While many industries are cursing the low Canadian dollar, the agriculture sector isn’t one of them.
As the loonie continues to head towards the 60-cent range, Farm Credit Canada’s chief agricultural economist said there are benefits to those selling agricultural goods into other markets.
“I think there is a benefit right now as we speak,” said J.P. Gervais. “When it comes to food and the Canadian dollar there are a few things we see — one, we sell more, and the second thing is what we sell is usually priced in U.S. dollars (USD), whether it’s hogs, whether it’s livestock, or grain and oilseeds, it’s priced in USD, so when our dollar is low, you take that price in USD and you convert it.”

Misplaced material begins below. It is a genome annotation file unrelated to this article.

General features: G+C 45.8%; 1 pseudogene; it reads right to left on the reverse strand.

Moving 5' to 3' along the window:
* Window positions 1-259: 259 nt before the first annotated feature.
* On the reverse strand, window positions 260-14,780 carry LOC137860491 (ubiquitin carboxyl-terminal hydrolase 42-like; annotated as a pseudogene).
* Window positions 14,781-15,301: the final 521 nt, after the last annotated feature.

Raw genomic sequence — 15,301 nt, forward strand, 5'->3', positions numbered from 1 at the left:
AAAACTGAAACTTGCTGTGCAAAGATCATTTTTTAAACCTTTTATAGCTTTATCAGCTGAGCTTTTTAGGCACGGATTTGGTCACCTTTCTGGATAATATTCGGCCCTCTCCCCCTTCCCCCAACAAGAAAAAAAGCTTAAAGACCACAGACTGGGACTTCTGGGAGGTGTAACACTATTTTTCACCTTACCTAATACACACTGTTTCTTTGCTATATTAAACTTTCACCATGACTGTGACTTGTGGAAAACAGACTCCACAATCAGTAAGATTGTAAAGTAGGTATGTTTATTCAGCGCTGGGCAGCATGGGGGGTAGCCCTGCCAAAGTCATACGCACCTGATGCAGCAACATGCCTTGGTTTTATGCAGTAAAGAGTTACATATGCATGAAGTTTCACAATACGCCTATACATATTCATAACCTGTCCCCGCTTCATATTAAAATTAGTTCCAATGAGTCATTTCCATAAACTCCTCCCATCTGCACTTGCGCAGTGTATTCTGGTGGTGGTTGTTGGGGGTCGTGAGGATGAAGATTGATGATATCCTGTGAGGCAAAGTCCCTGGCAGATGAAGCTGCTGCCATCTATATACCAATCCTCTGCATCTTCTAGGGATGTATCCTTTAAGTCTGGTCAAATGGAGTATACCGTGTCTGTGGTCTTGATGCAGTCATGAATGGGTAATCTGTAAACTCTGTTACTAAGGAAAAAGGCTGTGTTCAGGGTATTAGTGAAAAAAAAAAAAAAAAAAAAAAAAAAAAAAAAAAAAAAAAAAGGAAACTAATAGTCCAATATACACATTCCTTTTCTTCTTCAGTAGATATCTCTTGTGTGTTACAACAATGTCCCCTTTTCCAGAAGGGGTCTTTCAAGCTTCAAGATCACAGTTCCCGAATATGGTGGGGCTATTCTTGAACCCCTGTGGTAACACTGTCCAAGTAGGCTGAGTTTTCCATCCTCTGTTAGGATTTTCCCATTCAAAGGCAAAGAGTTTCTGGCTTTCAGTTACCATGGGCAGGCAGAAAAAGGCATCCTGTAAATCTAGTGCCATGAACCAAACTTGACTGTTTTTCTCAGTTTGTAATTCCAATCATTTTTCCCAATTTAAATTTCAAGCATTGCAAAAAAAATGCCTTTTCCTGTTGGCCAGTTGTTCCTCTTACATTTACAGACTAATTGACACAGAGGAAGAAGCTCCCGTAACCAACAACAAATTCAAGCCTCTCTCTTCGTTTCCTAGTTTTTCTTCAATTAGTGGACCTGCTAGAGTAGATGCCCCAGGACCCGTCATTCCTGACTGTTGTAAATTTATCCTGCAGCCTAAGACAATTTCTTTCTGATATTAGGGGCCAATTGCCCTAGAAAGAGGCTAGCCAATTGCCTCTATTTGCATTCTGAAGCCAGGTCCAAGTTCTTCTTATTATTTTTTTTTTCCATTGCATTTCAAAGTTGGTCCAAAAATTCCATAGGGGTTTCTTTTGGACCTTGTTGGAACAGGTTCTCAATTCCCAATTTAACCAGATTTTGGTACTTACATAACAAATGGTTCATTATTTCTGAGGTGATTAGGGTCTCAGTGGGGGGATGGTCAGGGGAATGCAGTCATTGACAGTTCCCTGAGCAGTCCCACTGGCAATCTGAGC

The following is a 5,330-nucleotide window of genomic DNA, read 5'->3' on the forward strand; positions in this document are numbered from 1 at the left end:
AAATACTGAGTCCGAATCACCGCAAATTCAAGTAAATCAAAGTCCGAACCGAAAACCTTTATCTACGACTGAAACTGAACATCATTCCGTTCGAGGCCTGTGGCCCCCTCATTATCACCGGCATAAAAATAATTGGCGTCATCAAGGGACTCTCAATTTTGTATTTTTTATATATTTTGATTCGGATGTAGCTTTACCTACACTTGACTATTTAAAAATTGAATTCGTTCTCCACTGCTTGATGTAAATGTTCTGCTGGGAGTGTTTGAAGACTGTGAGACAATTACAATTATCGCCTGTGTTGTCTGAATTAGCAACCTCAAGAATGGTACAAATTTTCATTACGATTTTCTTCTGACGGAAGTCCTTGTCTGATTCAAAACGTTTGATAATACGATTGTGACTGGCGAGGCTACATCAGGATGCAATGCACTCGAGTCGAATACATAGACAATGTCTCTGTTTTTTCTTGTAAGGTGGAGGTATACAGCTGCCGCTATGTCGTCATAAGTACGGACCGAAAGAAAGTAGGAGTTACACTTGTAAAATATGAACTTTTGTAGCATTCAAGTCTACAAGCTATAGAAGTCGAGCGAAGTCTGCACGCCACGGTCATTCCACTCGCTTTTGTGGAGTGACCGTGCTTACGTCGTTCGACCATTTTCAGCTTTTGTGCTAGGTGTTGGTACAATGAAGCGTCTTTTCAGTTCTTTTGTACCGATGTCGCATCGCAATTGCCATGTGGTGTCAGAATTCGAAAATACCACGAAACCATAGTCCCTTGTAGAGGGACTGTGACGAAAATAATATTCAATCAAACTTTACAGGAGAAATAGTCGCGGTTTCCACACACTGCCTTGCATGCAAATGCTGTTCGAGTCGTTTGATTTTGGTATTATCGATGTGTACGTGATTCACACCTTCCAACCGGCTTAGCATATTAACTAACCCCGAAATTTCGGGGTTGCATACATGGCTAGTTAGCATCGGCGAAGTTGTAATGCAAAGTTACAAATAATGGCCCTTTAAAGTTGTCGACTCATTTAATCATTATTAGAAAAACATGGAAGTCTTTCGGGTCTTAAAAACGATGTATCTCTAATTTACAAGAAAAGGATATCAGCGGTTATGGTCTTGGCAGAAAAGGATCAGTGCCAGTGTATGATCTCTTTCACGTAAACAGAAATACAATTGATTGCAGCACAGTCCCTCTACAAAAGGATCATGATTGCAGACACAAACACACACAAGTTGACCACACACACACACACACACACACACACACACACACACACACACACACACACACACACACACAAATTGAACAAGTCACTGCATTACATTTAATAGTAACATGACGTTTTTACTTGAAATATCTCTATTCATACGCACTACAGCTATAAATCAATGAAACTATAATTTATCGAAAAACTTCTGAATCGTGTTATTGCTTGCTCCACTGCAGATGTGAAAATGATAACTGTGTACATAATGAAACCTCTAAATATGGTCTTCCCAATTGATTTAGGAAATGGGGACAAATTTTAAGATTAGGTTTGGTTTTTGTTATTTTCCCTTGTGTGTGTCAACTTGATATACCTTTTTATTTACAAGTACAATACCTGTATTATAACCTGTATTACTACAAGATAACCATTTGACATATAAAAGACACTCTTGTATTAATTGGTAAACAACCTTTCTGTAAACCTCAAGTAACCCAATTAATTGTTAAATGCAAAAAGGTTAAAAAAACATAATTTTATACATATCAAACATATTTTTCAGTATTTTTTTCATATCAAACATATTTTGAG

But while the low Canadian dollar increases profitability on a per-unit basis, it doesn’t change the fundamentals of Canadian production.
“People tend to make too much of a case for a low dollar and our ability to export,” he said, noting that producing high-quality products that appeal to export markets is more important — even if a low dollar is a positive.
“We’re also competitive, which is extremely important,” Gervais said.
So while the lower dollar helps, the economist said it can’t explain increases in foreign markets on its own.
“I think it’s mostly a profit issue, and that’s good, it raises the price we get for what we sell,” he said. “But on the flip side, it also raises the cost of what we buy.”